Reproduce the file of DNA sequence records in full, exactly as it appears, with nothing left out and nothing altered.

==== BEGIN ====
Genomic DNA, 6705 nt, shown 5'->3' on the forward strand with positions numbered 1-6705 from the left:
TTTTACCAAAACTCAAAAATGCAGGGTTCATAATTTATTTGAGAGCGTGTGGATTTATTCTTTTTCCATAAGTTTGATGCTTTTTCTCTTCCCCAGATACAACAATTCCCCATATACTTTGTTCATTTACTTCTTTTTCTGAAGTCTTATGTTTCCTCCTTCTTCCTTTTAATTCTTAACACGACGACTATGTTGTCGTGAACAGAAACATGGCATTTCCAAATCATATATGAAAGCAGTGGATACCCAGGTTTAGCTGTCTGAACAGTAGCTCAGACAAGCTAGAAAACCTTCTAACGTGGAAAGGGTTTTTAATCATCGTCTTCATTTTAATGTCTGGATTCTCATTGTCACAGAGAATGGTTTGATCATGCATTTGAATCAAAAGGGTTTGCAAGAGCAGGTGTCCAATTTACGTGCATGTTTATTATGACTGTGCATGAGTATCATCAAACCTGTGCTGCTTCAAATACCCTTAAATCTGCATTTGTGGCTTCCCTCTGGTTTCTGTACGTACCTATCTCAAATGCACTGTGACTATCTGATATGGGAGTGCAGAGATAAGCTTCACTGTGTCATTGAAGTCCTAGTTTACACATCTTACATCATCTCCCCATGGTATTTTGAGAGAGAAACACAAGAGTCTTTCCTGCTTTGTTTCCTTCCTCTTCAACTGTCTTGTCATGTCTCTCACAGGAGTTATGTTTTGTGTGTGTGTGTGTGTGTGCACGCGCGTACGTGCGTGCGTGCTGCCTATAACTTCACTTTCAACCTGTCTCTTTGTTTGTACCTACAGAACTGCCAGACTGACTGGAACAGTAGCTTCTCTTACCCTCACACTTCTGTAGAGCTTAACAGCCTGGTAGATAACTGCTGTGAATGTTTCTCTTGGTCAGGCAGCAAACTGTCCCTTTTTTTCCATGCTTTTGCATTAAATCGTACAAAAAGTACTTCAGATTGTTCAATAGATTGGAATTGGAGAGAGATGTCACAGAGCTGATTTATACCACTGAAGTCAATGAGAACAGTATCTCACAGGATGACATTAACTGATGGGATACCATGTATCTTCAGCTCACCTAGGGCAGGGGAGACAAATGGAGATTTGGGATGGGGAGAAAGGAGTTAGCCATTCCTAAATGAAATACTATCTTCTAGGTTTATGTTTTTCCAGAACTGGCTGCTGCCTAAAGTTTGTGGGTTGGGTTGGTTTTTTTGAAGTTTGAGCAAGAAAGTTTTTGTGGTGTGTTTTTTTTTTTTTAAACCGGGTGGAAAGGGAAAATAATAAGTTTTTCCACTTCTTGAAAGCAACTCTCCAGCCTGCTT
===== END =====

Genomic DNA, 6705 nt, shown 5'->3' on the forward strand with positions numbered 1-6705 from the left:
TTTTACCAAAACTCAAAAATGCAGGGTTCATAATTTATTTGAGAGCGTGTGGATTTATTCTTTTTCCATAAGTTTGATGCTTTTTCTCTTCCCCAGATACAACAATTCCCCATATACTTTGTTCATTTACTTCTTTTTCTGAAGTCTTATGTTTCCTCCTTCTTCCTTTTAATTCTTAACACGACGACTATGTTGTCGTGAACAGAAACATGGCATTTCCAAATCATATATGAAAGCAGTGGATACCCAGGTTTAGCTGTCTGAACAGTAGCTCAGACAAGCTAGAAAACCTTCTAACGTGGAAAGGGTTTTTAATCATCGTCTTCATTTTAATGTCTGGATTCTCATTGTCACAGAGAATGGTTTGATCATGCATTTGAATCAAAAGGGTTTGCAAGAGCAGGTGTCCAATTTACGTGCATGTTTATTATGACTGTGCATGAGTATCATCAAACCTGTGCTGCTTCAAATACCCTTAAATCTGCATTTGTGGCTTCCCTCTGGTTTCTGTACGTACCTATCTCAAATGCACTGTGACTATCTGATATGGGAGTGCAGAGATAAGCTTCACTGTGTCATTGAAGTCCTAGTTTACACATCTTACATCATCTCCCCATGGTATTTTGAGAGAGAAACACAAGAGTCTTTCCTGCTTTGTTTCCTTCCTCTTCAACTGTCTTGTCATGTCTCTCACAGGAGTTATGTTTTGTGTGTGTGTGTGTGTGTGCACGCGCGTACGTGCGTGCGTGCTGCCTATAACTTCACTTTCAACCTGTCTCTTTGTTTGTACCTACAGAACTGCCAGACTGACTGGAACAGTAGCTTCTCTTACCCTCACACTTCTGTAGAGCTTAACAGCCTGGTAGATAACTGCTGTGAATGTTTCTCTTGGTCAGGCAGCAAACTGTCCCTTTTTTTCCATGCTTTTGCATTAAATCGTACAAAAAGTACTTCAGATTGTTCAATAGATTGGAATTGGAGAGAGATGTCACAGAGCTGATTTATACCACTGAAGTCAATGAGAACAGTATCTCACAGGATGACATTAACTGATGGGATACCATGTATCTTCAGCTCACCTAGGGCAGGGGAGACAAATGGAGATTTGGGATGGGGAGAAAGGAGTTAGCCATTCCTAAATGAAATACTATCTTCTAGGTTTATGTTTTTCCAGAACTGGCTGCTGCCTAAAGTTTGTGGGTTGGGTTGGTTTTTTTGAAGTTTGAGCAAGAAAGTTTTTGTGGTGTGTTTTTTTTTTTTTAAACCGGGTGGAAAGGGAAAATAATAAGTTTTTCCACTTCTTGAAAGCAACTCTCCAGCCTGCTT